Pochettino has given the impression in recent weeks that big investment in the playing squad is required to make the next step up he requires and if it were to forthcoming it could convince him to stay anyway.
If he thinks that he can push on and achieve loftier targets with Saints, then it stands to reason that he’s on to a good thing here.
Q: He is in a position of power at Saints. Surely it won’t be the same at Tottenham?
A: That is true.
Saints really need him. Desperately.
If he stays, they have a chance of holding everything together.
If he goes, it could spark a real domino effect.
Ever since Nicola Cortese departed Pochettino has very much been allowed to be his own man.
Nobody would dare question him or interfere with what he’s doing.
They simply haven’t been able to afford to risk upsetting him.
At Tottenham he will have to prove himself all over again, and he will be under much greater scrutiny.
Q: And how about Franco Baldini?
A: That’s another factor, with Baldini in situ as the director of football at White Hart Lane.
Pochettino would have to be happy to work in that system.
In one respect, it’s unlikely to bother him too much. Most foreign managers are far more used to this type of system than what we view as the traditional English way of doing things.
However, that almost total control and autonomy that he commands at Saints is quite attractive.
Q: What can Saints do to keep him?
A: Well, firstly he has to be offered a different job.
Pochettino is no fool and if he doesn’t get what he considers to be a better offer he will stay.
He has already been offered a bumper new deal by Saints, one they cannot really improve upon.
Q: Why hasn’t he signed yet then?
A: That is the question everybody is asking.
The only logical conclusion is that he is waiting on something.
One theory is that he is waiting on assurances from the board regarding the future.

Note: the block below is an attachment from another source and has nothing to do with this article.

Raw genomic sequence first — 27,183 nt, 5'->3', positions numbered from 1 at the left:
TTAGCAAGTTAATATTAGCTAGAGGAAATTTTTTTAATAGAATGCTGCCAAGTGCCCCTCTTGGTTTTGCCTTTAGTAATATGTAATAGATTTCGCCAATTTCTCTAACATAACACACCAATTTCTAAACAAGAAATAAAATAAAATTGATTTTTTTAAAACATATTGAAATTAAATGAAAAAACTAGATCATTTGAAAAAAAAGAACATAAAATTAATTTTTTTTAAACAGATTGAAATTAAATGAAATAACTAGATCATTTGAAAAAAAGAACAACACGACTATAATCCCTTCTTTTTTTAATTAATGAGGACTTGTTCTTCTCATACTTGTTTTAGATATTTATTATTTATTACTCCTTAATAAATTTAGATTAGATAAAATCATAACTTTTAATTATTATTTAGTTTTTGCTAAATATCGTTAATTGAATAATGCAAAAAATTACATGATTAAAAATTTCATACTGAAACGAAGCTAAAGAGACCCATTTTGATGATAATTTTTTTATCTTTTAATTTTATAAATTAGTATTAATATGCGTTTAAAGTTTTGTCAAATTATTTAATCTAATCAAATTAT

The other is that he is keeping his options open and holding out to see if he does get offered the Tottenham job.
Q: It would be better for Saints if he just signed...
A: Of course it would, but if it was you in your job then you would keep your options open just to see what is out there.
Q: Will the futures of some of his star players have a bearing on things?
A: Yes. No manager will want to see his top players sold from under him, and Pochettino committing to Saints gives the club the best chance of keeping hold of the likes of Luke Shaw and Adam Lallana.
But Pochettino will be well aware that, with the way modern football is, they could go anyway.
He was a top level player, and so he understands the drill. It’s one of the reasons the players love and respect him so much – he knows what it is like for them and it’s hard to imagine him begrudging them a big chance if it came their way.
What Pochettino would be after is assurances over how the hefty sums of cash the sales would raise will be reinvested.
Even if he hears players are going, it might not be the end of the world ...
... so long as he is told that money can be his to spend as he sees fit.
The ball remains very much in Pochettino’s court.
We wait to see his next move.